While asbestos dates back to prehistoric times it did not become hugely popular until the Industrial Revolution. Archaeologists have dated fibres found in debris back to the Stone Age, some 750,000 years ago. Reports of the use of asbestos date back to around 4000BC when it was used as candle wicks. In Ancient Egypt, embalmed Pharos were wrapped in asbestos cloth to prevent their bodies from deteriorating. Clay pots in Finland that date back to 2500BC have been found to contain asbestos fibres.
The Greeks and Romans had asbestos napkins and tablecloths that, after a meal, would be thrown into the fire to be cleaned and would come out as white and clean as if they had never been used. As far back as Roman times the health effects of asbestos exposure have been documented. The ‘disease of slaves’ caused respiratory illnesses in the slaves who wove the
asbestos fibres into cloth. The slaves were known to wear makeshift respirators, made from a thin membrane in the bladder of a goat or sheep, to protect themselves from illness.
In the late 1800s, when the Industrial Revolution began, asbestos mining steadily became more popular. The first asbestos mines were opened and men took on the hard job of chipping away rock to extract the asbestos fibres. Women and children were put to the task of preparing and spinning the fibres so that they could be used in household and building materials.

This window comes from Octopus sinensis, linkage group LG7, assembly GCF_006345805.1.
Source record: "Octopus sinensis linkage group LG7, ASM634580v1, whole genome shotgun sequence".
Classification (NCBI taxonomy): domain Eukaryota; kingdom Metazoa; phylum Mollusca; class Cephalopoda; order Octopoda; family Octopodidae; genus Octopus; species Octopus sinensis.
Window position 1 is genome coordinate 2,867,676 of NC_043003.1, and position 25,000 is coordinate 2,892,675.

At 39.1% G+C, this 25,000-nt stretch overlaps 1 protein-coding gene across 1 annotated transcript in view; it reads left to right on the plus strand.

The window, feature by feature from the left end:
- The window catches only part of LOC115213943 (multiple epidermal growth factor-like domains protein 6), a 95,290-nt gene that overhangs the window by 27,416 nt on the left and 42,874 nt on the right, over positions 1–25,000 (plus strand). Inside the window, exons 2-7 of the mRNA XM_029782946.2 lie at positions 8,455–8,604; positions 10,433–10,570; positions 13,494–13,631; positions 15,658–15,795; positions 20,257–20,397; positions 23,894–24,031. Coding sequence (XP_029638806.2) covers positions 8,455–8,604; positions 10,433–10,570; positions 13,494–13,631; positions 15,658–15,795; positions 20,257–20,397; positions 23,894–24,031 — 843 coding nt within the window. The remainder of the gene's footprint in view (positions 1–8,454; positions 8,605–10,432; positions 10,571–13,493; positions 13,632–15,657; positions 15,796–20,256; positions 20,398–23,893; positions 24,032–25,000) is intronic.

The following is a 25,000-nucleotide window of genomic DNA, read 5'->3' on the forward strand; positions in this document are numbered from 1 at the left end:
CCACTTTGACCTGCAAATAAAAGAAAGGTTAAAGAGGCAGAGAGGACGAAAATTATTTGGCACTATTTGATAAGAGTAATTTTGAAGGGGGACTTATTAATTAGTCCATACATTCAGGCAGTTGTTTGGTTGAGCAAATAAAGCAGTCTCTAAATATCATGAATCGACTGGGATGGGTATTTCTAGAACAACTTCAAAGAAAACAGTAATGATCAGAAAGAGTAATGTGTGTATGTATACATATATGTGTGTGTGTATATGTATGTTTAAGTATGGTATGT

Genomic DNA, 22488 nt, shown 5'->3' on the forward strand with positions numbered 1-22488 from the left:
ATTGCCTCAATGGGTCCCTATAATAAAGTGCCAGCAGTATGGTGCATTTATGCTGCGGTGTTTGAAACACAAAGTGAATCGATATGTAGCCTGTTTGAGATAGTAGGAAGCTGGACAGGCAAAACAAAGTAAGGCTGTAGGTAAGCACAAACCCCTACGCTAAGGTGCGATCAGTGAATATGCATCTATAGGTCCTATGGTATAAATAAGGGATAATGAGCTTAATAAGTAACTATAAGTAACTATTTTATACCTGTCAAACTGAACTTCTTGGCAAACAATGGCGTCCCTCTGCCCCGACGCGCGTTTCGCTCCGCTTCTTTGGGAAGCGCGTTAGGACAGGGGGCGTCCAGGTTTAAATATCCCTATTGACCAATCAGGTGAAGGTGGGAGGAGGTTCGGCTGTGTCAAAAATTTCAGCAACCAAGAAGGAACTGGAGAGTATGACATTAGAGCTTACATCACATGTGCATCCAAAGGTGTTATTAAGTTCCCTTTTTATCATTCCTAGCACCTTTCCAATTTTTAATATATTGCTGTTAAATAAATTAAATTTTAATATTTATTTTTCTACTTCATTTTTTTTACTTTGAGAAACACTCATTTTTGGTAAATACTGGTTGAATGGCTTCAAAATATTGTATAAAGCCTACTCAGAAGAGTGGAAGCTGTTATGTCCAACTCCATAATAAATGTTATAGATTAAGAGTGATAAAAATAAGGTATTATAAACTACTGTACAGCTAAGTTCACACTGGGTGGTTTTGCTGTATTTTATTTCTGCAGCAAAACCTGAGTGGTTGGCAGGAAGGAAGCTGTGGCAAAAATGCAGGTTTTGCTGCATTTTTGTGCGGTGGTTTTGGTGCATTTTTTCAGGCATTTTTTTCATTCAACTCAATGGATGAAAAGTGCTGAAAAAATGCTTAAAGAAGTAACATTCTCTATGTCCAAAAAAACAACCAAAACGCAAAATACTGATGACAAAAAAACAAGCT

The incredible durability of asbestos made it an essential in the automotive and constructions industries and was widely used by the military. To this day, no material as useful or durable has been found or created. Asbestos related diseases were overlooked for centuries, if not millennia but the health effects have been formally documented since the 1890s. The ‘first’ asbestos related death was reported in London in 1906 but despite consistent health warnings the mining and manufacturing of asbestos steadily grew until the 1970s.
The use of asbestos in industrialized nations began its decline in the late 1970s when the public began to see the relationship between asbestos and respiratory problems. Over the years many bans have been put in place, starting with bans on importation of asbestos and culminating in many countries banning its use. The majority of mines, throughout the world, have been closed and mining banned but some emerging economies still mine and use asbestos.
Unlike many industrialised western nations, New Zealand does not currently have a proper ban in place to prohibit the importation and/or use of asbestos. In 1984 the importation of raw amosite and crocidolite was prohibited, a ban on the importation of raw chrysotile followed in 1999 though neither bans were effectively regulated. These bans were put in place by Customs Import Prohibition Orders which expired in 2008 and were replaced by the Hazardous Substances and New Organisms Act 1996. Under this Act, all forms of asbestos are considered unapproved hazardous substances but are not strictly prohibited or effectively regulated. Although uncommon, asbestos is still being imported to and used in New Zealand. Whether it being a newly imported material or an older one that is finally being used or reused you cannot be 100% sure that a material that may contain asbestos is not actually a material that does contain asbestos.